Avoid damaging the roots by installing stakes and cages around tomatoes at planting time, instead of when plants — and roots — are larger. And don't plant a vegetable garden in or near a lawn that receives fertilizer, which can raise the nitrogen level of the surrounding soil.
Treat affected plants by drenching leaves with a calcium spray until the product drips off. Fruit produced after treatment is usually symptom-free, although sometimes a second application is necessary.
Squash vine borer
Zucchini, squash, cucumber and muskmelon plants die quickly after blooming, without so much as a goodbye. But if you look closely, you'll see the small puncture holes in the bottoms of stalks and stems caused by these pests, which start life as moths that lay eggs at the base of plants. Inch-long white caterpillars follow and bore into stalks, killing plants as they chew their way around and out. And just when you think the damage is done, they cocoon in the soil until the following year, armed and ready to repeat the carnage.
Prevent damage by monitoring susceptible plants closely. Watch for red, flat, oval eggs early in the season and pick them off by hand. Keep hunting every week.
And if you find signs of damage like punctures and frass, their sawdust-like excrement, use a razor blade to slice affected stems open near the holes and manually pick out the borers. Cover the slits with mounded soil to encourage new root growth.
If necessary, treat plants with Bacillus thuringiensis, or Bt, a bacterial insecticide (several versions are available; seek the one labeled as a control against squash vine borer).
Verticillium and fusarium wilt are soil-borne fungal diseases caused by different pathogens that result in similar symptoms.
Primarily affecting eggplants, peppers, potatoes, pumpkins and tomatoes, the diseases ravage roots, resulting in curled, yellow and wilted foliage, brown xylem tissue inside stems and overall stunting. Eventually, entire plants wilt and die.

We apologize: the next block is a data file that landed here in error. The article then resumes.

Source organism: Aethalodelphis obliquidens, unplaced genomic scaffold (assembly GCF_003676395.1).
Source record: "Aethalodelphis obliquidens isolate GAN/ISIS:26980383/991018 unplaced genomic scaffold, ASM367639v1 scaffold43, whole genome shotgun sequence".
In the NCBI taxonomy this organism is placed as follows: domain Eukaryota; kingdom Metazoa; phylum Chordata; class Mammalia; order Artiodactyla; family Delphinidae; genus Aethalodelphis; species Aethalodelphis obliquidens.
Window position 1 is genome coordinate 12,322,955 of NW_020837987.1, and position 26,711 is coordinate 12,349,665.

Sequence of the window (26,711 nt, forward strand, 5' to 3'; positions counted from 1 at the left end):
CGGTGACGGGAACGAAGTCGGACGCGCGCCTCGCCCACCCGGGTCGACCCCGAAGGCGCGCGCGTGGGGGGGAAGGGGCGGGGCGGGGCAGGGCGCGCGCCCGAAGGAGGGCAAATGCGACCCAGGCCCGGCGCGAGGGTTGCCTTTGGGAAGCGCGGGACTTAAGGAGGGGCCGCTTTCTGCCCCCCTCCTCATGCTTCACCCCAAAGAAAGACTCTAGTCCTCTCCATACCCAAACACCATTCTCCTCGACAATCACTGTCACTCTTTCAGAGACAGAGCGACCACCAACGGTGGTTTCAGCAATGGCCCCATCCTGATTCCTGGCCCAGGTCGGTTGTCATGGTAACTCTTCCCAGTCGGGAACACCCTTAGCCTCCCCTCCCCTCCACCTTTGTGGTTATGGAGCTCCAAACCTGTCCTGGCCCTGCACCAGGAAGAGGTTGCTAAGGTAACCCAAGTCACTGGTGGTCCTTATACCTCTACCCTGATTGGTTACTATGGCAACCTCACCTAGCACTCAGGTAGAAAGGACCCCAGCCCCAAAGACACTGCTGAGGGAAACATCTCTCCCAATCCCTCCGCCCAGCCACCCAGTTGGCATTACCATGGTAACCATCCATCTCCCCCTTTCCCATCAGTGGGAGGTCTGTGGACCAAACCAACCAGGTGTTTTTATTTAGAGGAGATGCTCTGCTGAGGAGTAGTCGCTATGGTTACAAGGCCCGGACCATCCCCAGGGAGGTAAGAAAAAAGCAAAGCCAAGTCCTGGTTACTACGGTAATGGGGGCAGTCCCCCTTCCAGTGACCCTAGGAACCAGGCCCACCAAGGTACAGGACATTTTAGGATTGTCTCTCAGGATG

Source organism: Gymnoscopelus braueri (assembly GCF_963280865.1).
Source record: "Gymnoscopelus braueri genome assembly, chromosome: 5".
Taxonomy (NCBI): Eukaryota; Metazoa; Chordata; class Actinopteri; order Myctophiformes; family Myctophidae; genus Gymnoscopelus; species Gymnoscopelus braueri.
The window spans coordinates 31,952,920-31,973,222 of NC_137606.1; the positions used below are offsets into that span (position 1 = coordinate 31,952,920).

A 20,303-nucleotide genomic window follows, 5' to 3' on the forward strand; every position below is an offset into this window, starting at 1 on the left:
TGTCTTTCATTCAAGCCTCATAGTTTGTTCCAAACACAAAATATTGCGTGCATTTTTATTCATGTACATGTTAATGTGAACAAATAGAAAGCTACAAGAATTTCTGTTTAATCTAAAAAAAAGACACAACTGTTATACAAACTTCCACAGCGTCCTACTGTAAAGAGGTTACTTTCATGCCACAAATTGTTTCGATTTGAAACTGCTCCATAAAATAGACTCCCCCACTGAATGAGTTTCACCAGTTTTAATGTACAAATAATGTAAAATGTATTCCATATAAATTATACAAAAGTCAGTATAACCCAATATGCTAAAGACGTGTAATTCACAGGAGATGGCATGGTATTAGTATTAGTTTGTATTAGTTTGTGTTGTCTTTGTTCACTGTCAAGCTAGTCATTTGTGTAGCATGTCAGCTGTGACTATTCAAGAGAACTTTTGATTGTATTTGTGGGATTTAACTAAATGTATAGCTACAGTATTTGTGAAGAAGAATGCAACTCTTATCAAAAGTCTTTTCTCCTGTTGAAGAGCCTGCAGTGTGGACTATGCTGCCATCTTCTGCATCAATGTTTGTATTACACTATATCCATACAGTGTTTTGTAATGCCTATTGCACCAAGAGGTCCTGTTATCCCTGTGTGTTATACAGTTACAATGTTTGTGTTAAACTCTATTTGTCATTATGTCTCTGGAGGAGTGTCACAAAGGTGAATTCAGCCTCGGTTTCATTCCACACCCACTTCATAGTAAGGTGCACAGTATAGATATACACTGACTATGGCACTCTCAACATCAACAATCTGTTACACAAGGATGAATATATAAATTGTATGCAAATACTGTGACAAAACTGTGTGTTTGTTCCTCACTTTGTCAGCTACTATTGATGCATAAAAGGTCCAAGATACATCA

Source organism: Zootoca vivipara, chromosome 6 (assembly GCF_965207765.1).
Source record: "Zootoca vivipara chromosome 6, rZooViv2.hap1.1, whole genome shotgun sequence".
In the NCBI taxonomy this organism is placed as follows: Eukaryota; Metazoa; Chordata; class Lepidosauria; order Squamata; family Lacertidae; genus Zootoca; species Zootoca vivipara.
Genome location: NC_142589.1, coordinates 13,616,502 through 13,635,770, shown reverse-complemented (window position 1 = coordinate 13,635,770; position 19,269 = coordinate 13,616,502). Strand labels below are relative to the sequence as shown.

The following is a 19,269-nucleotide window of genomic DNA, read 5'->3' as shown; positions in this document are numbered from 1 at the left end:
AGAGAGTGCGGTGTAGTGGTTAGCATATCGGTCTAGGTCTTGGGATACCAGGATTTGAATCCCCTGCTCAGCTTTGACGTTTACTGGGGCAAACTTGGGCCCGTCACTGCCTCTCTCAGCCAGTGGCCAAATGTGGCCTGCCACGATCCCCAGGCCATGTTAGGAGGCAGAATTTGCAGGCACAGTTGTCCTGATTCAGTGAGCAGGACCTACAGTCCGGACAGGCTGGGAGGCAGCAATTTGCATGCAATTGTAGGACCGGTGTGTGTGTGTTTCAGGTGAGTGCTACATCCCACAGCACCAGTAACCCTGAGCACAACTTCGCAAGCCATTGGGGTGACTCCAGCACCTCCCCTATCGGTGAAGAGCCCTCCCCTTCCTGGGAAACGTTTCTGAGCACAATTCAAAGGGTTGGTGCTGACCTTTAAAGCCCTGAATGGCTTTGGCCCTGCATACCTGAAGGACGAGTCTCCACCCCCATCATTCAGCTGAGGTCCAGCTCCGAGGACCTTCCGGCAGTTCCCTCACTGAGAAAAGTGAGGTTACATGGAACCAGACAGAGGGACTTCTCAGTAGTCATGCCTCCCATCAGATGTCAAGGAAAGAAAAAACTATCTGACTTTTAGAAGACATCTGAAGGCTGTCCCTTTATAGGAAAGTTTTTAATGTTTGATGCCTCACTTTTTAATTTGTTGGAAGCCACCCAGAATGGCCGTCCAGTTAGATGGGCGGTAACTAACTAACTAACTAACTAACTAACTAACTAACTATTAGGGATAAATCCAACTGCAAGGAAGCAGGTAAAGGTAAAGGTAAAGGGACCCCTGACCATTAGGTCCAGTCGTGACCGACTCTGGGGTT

This is one instance where a good offense is the only defense: Avoid infection by planting resistant varieties (check plant tags for V, F, VF or VFN, resistance indicators for verticillium wilt, fusarium wilt and nematodes). Rotate crops by keeping infected beds free of susceptible plant species for three or four years, essentially starving the disease of a host to clear the pathogen from the soil. And regularly clean up fallen leaves, fruit and plant debris.
Jagged holes, typically in leaf centers rather than edges, indicate slug damage. The nocturnal gastropods feast on basil, cabbage, cucumbers, lettuce, tomatoes, peppers, and ornamental plants like hostas, leaving a telltale slimy trail behind.
Get ahead of the slithering miscreants with a spring cleanup that clears leaves, plant debris and slug eggs from the soil surface, and keep mulch no deeper than 3 inches to avoid creating a haven.
Sink a small can or jar into the soil around affected plants, leaving about an inch exposed above ground, then fill it halfway with beer. Slugs will crawl in for a drink and drown. Alternately, if you aren't squeamish, you might go into the garden at feeding time (overnight) and sprinkle a bit of salt on each of your little visitors. As their bodies attempt to dilute the irritant, slugs will dehydrate and die. But don't be tempted to sprinkle salt around plants. Doing so would risk damaging the soil.